That's why we have standardization within an organization, isn't it?

Not really. But I do know what leads to retirement and what doesn't. A lot of lives were lost before the industry finally learned that the PF should fly the airplane and do nothing else. You might not agree; and I'm sure there are still operations where that's not possible. But neither invalidates the principle.

Arguing that a pilot can do more than just fly his airplane is a lot like arguing that an airplane has built-in safety margins. Both might be true, but those margins are there to carry unexpected loads.

The sole purpose of standardization within an organization is to increase flight crew utilization efficiency. It's a purely economic decision. Its worst form is cross-fleet standardization - a true recipe for disaster.

JohnBurke
10-25-2015, 09:45 PM
A lot of lives were lost before the industry finally learned that the PF should fly the airplane and do nothing else. You might not agree; and I'm sure there are still operations where that's not possible. But neither invalidates the principle.


Lives were lost doing many things, and continue to be lost doing many things.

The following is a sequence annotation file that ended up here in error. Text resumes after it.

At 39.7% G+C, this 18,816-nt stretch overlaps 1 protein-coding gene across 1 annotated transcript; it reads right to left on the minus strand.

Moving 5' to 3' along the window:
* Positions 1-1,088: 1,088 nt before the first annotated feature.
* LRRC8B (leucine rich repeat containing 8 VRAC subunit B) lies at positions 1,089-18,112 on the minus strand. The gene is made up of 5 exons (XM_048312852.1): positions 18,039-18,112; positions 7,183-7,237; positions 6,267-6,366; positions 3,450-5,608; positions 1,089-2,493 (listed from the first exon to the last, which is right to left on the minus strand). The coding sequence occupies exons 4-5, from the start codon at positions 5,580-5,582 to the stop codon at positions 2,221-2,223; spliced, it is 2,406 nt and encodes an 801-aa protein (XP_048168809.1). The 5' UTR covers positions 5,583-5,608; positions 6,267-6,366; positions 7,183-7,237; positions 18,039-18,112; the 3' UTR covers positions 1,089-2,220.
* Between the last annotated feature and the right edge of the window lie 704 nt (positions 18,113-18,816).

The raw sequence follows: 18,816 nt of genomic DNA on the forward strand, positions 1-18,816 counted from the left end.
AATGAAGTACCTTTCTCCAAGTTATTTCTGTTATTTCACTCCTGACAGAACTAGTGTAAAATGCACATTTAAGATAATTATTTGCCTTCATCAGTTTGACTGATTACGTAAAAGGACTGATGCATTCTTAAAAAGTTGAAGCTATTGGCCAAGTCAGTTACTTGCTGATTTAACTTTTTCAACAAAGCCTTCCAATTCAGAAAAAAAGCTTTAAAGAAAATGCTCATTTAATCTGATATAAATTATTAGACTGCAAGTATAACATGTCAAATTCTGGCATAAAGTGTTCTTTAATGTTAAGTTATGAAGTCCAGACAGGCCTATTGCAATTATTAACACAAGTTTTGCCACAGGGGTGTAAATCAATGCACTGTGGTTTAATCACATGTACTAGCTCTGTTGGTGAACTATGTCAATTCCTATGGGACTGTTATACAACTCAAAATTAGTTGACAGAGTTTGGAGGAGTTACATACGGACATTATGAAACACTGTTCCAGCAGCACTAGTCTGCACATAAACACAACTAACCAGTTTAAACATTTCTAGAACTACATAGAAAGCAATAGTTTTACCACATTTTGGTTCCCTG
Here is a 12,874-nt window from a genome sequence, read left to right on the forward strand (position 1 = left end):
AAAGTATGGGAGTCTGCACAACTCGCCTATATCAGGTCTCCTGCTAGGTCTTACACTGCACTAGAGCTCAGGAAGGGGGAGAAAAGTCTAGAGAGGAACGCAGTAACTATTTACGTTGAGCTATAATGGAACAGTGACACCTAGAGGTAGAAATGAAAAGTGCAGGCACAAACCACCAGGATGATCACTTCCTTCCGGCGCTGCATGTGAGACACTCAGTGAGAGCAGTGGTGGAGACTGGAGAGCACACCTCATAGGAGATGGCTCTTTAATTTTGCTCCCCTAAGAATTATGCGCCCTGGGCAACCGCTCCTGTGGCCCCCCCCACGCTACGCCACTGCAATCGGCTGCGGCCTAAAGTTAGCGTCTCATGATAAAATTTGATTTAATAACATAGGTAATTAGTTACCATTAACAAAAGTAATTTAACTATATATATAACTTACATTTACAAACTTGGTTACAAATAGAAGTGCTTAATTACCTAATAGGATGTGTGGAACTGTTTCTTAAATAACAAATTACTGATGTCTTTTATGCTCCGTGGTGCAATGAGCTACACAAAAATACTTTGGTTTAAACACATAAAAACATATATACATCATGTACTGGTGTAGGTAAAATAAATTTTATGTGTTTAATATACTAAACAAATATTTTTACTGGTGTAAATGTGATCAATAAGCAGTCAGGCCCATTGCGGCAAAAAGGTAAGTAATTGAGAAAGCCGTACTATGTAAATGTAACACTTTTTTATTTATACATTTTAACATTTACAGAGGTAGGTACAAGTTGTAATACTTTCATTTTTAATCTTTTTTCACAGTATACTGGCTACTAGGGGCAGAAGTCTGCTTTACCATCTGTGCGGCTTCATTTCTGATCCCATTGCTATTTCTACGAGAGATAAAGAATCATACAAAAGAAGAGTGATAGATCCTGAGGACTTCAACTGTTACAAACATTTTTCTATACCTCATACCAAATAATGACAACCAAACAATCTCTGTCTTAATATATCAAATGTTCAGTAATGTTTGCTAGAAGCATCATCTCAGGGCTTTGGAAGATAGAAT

Today, many airlines, corporate departments, government organizations, and private operators continue to require the PNF to set the altitude alerter when not in automated flight, but have the PF set it when operating the aircraft through the AFCS or autopilot. This is a current legitimate practice, not an antiquated, abandoned, antique practice of yesteryear. We do not continue to see lives lost as a result of this standard practice.

The fact is that it doesn't matter a whit whether the PNF sets the altitude alerter at all times, or only during manual modes of flying. So long as the practice is standardized, either way works fine, and continues to work fine. Both are equally safe.

When the PF is operating the aircraft through automation, the PF is generally not manipulating the traditional controls, but using alternate indirect controls with an autopilot panel or through the FMS/FMC. The alerter is a part of that system when using automated modes. When the PF is operating the alerter, he IS operating the autopilot/FD.



Arguing that a pilot can do more than just fly his airplane is a lot like arguing that an airplane has built-in safety margins. Both might be true, but those margins are there to carry unexpected loads.